By Dan Hust
MONTICELLO The end of this month will possibly also see the end of the Federation for the Homeless’ soup kitchen.
“Our last meals will be served July 29,” said Steve White, the Federation’s program director, this week.
Shortly thereafter, his job will disappear, too, thanks to the loss of around $120,000 in state funding.
“That was to run the whole program,” he lamented.
Only the Federation’s effort to assist those with HIV/AIDS in paying for housing and utilities will survive, as a separate $87,000 from the state takes care of that program.
White said he was notified by the NYS Department of Health’s Hunger Prevention and Nutrition Assistance Program on June 22 that the Federation’s request for state monies the same kind of request it’s made since its founding in 1988 had been rejected due to stiff competition and budget cuts.
“There’s no question it’s a sign of the times,” White sighed. “And I think they’re going away from soup kitchens and more to food pantries.”
A number of those already exist in Sullivan County, to which White soon expects to direct the near-200 people per day that the Federation’s soup kitchen serves.
The Federation’s board unanimously made the decision to shutter the kitchen and associated operations, rather than try to limp along in a building it leases from Harry Rhulen for a dollar a year but for which it has to pay utilities and staffing costs.
“We didn’t want to go out owing money to people,” White explained, thanking board members Betsy White and Cesar Loarca in particular for their undying support.
Much of the equipment and leftover food will be donated to area pantries and Liberty’s CACHE, said White.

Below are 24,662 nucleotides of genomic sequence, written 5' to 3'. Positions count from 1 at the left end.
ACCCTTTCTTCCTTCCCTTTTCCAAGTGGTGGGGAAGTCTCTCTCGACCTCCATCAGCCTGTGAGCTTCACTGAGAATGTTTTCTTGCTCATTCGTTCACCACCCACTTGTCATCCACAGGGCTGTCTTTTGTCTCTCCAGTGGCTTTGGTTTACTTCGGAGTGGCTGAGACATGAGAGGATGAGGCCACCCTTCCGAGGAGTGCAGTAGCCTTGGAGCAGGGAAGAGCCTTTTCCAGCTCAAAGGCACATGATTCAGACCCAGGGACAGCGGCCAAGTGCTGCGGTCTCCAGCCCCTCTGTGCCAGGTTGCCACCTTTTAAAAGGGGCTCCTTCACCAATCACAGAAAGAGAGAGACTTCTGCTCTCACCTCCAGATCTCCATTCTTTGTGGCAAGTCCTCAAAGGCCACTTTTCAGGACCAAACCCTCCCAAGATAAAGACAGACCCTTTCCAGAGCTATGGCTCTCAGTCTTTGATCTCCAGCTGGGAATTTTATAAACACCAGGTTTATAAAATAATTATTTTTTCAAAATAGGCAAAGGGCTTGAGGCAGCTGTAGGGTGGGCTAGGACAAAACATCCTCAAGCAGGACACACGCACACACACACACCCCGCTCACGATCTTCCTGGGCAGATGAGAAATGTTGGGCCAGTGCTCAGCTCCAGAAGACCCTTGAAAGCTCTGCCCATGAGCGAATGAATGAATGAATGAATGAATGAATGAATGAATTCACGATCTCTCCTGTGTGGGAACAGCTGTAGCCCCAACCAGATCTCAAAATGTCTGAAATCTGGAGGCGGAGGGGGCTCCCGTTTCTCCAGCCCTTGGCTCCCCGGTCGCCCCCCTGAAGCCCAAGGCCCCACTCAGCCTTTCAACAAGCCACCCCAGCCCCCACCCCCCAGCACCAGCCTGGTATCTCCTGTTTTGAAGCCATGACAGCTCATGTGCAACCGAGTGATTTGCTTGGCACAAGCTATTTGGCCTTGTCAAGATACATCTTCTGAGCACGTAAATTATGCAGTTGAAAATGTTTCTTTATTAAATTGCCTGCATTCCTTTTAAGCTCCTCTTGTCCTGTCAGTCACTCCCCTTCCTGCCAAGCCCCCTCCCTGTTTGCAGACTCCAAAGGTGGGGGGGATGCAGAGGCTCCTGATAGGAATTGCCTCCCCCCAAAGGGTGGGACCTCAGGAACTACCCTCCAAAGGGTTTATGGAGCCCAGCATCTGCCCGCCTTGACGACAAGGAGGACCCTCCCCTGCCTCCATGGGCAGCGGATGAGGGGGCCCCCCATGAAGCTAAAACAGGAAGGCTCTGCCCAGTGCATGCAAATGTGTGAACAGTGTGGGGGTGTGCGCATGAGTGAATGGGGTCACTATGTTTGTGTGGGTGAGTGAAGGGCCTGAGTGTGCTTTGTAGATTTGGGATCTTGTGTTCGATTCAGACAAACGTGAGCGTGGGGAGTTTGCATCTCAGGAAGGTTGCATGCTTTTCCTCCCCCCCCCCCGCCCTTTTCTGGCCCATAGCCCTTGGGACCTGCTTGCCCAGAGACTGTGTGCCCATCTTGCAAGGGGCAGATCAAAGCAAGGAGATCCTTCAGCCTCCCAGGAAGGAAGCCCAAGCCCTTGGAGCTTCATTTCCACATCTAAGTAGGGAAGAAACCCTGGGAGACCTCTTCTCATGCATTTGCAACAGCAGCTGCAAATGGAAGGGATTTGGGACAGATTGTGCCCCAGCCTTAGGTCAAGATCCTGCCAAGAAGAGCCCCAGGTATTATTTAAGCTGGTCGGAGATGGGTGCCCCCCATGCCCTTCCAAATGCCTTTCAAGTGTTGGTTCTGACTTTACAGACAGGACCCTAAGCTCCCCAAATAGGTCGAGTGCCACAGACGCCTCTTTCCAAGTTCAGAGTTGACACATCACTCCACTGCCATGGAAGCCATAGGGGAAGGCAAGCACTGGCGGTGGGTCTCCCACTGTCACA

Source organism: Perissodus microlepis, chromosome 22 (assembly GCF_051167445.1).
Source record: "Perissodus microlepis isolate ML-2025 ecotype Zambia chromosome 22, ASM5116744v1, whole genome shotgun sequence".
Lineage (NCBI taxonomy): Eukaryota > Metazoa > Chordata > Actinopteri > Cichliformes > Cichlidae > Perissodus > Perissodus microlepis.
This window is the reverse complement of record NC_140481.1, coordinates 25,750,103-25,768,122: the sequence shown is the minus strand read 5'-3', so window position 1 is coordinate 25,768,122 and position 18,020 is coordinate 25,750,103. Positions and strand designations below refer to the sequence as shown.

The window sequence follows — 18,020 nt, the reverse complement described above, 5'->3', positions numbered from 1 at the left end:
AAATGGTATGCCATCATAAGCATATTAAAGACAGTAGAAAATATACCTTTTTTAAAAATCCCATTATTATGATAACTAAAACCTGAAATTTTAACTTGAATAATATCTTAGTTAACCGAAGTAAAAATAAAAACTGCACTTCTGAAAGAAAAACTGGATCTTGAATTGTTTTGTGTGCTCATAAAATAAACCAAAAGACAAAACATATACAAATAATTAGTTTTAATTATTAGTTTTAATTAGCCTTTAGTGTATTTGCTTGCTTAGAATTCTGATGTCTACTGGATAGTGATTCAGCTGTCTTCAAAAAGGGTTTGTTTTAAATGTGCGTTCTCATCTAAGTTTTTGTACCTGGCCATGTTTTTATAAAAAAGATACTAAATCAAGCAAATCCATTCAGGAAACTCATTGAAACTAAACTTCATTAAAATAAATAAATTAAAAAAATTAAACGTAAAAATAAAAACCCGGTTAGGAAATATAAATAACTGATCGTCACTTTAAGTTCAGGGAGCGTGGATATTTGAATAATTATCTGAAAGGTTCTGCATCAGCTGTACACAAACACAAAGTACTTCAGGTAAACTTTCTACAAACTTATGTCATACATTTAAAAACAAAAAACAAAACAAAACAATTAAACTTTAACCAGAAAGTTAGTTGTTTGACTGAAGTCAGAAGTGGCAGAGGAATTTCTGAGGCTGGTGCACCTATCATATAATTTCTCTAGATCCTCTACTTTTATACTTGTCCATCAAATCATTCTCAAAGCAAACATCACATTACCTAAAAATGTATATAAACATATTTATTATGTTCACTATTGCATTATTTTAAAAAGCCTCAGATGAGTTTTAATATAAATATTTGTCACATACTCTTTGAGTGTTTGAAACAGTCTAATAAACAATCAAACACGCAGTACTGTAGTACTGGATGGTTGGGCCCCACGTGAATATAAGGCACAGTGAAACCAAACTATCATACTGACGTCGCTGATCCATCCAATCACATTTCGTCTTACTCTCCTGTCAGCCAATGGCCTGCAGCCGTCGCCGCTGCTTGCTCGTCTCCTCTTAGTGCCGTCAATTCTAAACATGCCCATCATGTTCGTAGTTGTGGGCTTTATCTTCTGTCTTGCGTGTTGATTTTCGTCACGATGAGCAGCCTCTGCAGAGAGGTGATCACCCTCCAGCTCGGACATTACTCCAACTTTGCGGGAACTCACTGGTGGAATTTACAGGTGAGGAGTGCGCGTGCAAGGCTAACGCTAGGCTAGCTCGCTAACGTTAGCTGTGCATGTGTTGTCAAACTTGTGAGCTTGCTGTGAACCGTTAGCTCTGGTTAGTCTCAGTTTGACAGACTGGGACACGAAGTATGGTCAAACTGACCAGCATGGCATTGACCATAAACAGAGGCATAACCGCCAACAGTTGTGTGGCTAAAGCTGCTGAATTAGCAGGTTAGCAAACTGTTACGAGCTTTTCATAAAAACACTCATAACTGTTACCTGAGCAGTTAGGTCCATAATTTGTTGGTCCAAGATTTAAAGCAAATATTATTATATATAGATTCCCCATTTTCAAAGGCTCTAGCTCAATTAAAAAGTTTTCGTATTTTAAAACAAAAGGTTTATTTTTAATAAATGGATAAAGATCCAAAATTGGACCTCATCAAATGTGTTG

A just-opened and very popular computer lab will disappear, and the Sullivan Renaissance flower and vegetable gardens at the Monticello Street site have an uncertain future, as the Federation will relocate its sole remaining staff member to a yet-to-be-chosen, smaller office.
White expects to be out of a job by August.
“Maybe it’s time for a new adventure in my life,” he remarked optimistically.
But it’s not him he’s worried about it’s the staff and people they serve.
“I hope they don’t go hungry,” he said.
Assemblywoman Aileen Gunther and NYS Senator John Bonacic said they’re doing all they can to keep the Federation’s kitchen in operation.
“Remember: people don’t just eat there,” Gunther related. “Some take leftovers home to feed their children. We’re talking about people really going hungry.”
“We will see what, if anything, can be done,” added Bonacic. “We had helped save them once before, but whether or not that is possible again is not known at this time.
“Governor Andrew Cuomo and the Legislature have eliminated ‘member items,’ so that typical route of helping worthy groups is no longer available,” he continued. “We will contact the state agency that is involved here to see what, if anything, can be done.”
NYS Dept. of Health spokesman Jeffrey Hammond said on Wednesday that his agency is investigating alternatives for the Federation.
“The department is looking at other ways to maintain access to services that provide nutritious food to people in need,” he remarked.
“They’re just cutting everywhere,” concluded a saddened White, “so I’m not hopeful.”